Preventive dentistry starts with regular dental exams and cleanings
We recommend a routine checkup every six months. Our dental checkups begin with a full dental exam. Exams help us detect potential dental problems early. Exams include:
- X-rays, which help us detect tumors, cysts, and bone loss in the jaw
- Screening for oral cancer in the head, neck, and mouth
- Periodontal evaluation to assess the health of the gums
- Evaluation of tooth surfaces for decay
- Inspection of the condition of fillings and crowns
A regular dental cleaning is then performed, also known as a dental prophylaxis. This polishes teeth and helps remove plaque, the sticky substance that inflames gums and causes decay. If plaque hardens it becomes tartar, which can lead to periodontal disease if left unchecked. In this case, we may recommend periodontal therapy.
Dental X-rays: Essential tools for accurate diagnoses
We utilize dental X-rays, also known as dental radiographs, to diagnose various dental conditions. Taken during routine exams, these X-ray images provide our team with invaluable information that enables us to identify and address a range of dental diseases. By utilizing dental X-rays, we can detect and assess the following:
- Abscesses or cysts
- Jawbone loss
- Tumors (both cancerous and non-cancerous)
- Interproximal tooth decay (decay between teeth)
- Developmental abnormalities
Once this examination is complete, your dentist and dental hygienist will determine whether your oral health necessitates a preventative dental cleaning, also called a dental prophylaxis, or whether interventional periodontal therapy is necessary.
Are dental X-rays safe?
It’s normal to have certain assumptions about x-rays due to the radiation used. Most patients just want to know if they’re safe.
The truth is that the amount of radiation you are exposed to during a full-mouth X-ray is comparable to your daily exposure from natural sources. In other words, with standard precautions, dental X-rays are perfectly safe.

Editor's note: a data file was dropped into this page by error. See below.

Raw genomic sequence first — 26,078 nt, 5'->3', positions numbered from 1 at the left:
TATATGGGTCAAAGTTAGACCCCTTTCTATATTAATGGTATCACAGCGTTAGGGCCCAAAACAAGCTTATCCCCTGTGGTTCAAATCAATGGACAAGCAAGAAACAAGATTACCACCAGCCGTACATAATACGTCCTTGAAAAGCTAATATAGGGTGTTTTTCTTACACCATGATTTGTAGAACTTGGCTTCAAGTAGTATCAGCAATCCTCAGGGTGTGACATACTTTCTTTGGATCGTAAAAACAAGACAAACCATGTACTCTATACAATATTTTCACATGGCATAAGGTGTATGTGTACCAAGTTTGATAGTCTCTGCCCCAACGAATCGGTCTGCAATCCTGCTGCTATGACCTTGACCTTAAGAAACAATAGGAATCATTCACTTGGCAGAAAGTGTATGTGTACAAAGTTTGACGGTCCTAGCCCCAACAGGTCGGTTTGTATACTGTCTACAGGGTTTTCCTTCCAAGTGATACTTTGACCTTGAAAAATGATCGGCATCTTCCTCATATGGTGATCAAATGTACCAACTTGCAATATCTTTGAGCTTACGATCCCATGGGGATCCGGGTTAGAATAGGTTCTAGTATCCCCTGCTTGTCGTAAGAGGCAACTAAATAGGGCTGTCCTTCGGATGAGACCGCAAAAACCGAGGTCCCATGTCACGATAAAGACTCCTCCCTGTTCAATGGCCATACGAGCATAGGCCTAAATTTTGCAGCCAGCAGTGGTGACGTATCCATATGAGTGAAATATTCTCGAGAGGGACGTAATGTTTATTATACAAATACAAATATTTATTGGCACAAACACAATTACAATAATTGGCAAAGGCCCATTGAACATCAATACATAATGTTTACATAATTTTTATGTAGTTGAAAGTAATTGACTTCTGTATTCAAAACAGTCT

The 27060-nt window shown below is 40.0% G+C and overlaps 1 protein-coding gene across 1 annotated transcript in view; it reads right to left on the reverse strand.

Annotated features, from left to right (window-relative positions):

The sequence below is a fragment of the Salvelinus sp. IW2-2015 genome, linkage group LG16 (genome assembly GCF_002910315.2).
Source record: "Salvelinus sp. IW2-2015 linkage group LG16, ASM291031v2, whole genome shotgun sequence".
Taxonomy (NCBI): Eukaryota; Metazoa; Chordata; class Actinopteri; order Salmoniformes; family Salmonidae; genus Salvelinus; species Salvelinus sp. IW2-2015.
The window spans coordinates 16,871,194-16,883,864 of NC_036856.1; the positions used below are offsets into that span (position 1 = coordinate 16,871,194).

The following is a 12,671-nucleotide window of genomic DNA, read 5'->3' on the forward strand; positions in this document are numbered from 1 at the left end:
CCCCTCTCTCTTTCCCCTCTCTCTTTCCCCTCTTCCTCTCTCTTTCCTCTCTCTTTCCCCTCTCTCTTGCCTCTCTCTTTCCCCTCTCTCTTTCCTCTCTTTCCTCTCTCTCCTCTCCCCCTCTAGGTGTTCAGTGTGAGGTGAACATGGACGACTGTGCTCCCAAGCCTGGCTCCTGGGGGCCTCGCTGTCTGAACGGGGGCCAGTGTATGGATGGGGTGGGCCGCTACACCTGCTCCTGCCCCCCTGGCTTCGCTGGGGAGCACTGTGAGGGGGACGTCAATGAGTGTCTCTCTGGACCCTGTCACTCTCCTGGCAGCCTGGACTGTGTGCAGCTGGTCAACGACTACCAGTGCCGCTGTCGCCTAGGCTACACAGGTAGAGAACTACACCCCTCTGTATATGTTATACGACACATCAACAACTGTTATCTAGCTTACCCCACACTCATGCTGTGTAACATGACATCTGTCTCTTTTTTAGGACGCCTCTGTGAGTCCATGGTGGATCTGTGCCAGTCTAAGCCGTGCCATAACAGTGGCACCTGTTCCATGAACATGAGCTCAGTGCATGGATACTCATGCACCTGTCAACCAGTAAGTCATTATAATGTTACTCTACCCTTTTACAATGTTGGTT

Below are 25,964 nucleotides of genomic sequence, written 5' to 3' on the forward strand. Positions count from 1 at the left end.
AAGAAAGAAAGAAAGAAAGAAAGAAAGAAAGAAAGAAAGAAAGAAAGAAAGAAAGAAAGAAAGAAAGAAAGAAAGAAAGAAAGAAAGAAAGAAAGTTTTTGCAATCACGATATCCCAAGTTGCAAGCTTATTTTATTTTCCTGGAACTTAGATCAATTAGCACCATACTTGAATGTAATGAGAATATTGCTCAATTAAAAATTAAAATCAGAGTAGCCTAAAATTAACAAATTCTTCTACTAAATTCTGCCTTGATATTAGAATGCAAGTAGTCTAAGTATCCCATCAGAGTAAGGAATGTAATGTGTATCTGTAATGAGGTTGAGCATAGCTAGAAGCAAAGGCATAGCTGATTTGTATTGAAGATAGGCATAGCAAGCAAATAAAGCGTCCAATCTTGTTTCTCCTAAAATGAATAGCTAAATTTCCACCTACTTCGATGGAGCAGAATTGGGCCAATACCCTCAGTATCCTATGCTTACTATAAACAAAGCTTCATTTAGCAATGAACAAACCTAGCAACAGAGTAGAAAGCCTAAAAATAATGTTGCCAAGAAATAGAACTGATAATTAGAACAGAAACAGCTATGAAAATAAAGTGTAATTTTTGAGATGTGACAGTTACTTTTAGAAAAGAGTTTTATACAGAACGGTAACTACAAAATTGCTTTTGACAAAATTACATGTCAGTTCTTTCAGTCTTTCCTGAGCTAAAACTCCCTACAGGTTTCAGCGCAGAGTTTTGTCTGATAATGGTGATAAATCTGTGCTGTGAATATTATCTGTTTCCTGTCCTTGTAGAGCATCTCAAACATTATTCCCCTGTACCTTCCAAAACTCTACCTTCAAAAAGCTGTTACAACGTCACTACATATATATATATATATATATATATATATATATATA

That said, we follow a conservative approach and, out of an abundance of caution, only take X-rays when necessary. Before recommending X-rays, we carefully evaluate each patient’s unique situation, taking into account their medical and dental history, age, and overall risk of dental disease.
For new patients, we typically recommend a full mouth series of X-rays, which provides comprehensive information for the next three to five years. Additionally, we advise bite-wing X-rays (X-rays of the upper and lower teeth biting together) once or twice a year to monitor the potential development of cavities between teeth.
Rest assured that your safety and well-being are our top priorities. Our experienced team ensures that the use of dental X-rays is tailored to your specific needs, helping us provide accurate diagnoses and effective treatment plans while minimizing unnecessary exposure to radiation.
Snoring and sleep apnea treatments: Restful sleep and better health
Sleep apnea is a serious condition characterized by interrupted breathing during sleep. Individuals with sleep apnea face a higher risk of heart disease, stroke, and certain types of cancer.
Fortunately, Dr. James Tasto, a proud member of the American Academy of Dental Sleep Medicine, offers effective treatment for Obstructive Sleep Apnea (OSA) using a mandibular advancement device (MAD). A mandibular advancement device (MAD) is designed to hold the lower jaw in a forward position, which in turn brings the base of the tongue forward. By doing so, a MAD creates more space behind the tongue, resulting in a wider airway for improved breathing during sleep.